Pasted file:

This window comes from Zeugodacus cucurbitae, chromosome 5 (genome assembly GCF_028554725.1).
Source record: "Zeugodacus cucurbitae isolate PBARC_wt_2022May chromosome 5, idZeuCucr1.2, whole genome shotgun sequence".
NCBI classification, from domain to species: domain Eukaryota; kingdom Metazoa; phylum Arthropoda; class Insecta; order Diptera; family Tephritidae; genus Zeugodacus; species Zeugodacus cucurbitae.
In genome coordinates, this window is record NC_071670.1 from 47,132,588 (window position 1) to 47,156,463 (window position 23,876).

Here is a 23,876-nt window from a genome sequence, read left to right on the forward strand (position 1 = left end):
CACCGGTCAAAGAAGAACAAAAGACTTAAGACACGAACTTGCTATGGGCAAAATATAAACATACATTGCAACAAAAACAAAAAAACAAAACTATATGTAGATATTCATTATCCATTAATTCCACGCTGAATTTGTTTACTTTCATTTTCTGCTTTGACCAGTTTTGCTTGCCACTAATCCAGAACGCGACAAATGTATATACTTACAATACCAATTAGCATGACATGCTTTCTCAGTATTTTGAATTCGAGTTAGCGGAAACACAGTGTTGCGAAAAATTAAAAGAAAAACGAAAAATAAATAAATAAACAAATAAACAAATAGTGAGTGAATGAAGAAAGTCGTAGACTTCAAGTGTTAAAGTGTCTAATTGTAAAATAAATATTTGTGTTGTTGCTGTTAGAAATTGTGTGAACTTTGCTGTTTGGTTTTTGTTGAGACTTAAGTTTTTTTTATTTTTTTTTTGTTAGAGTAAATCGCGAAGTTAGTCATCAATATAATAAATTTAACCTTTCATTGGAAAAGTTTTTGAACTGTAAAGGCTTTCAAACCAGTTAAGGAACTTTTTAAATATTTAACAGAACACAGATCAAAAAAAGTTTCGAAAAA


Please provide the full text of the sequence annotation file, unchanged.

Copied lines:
This window comes from Zeugodacus cucurbitae, chromosome 5 (genome assembly GCF_028554725.1).
Source record: "Zeugodacus cucurbitae isolate PBARC_wt_2022May chromosome 5, idZeuCucr1.2, whole genome shotgun sequence".
NCBI classification, from domain to species: domain Eukaryota; kingdom Metazoa; phylum Arthropoda; class Insecta; order Diptera; family Tephritidae; genus Zeugodacus; species Zeugodacus cucurbitae.
In genome coordinates, this window is record NC_071670.1 from 47,132,588 (window position 1) to 47,156,463 (window position 23,876).

Here is a 23,876-nt window from a genome sequence, read left to right on the forward strand (position 1 = left end):
CACCGGTCAAAGAAGAACAAAAGACTTAAGACACGAACTTGCTATGGGCAAAATATAAACATACATTGCAACAAAAACAAAAAAACAAAACTATATGTAGATATTCATTATCCATTAATTCCACGCTGAATTTGTTTACTTTCATTTTCTGCTTTGACCAGTTTTGCTTGCCACTAATCCAGAACGCGACAAATGTATATACTTACAATACCAATTAGCATGACATGCTTTCTCAGTATTTTGAATTCGAGTTAGCGGAAACACAGTGTTGCGAAAAATTAAAAGAAAAACGAAAAATAAATAAATAAACAAATAAACAAATAGTGAGTGAATGAAGAAAGTCGTAGACTTCAAGTGTTAAAGTGTCTAATTGTAAAATAAATATTTGTGTTGTTGCTGTTAGAAATTGTGTGAACTTTGCTGTTTGGTTTTTGTTGAGACTTAAGTTTTTTTTATTTTTTTTTTGTTAGAGTAAATCGCGAAGTTAGTCATCAATATAATAAATTTAACCTTTCATTGGAAAAGTTTTTGAACTGTAAAGGCTTTCAAACCAGTTAAGGAACTTTTTAAATATTTAACAGAACACAGATCAAAAAAAGTTTCGAAAAA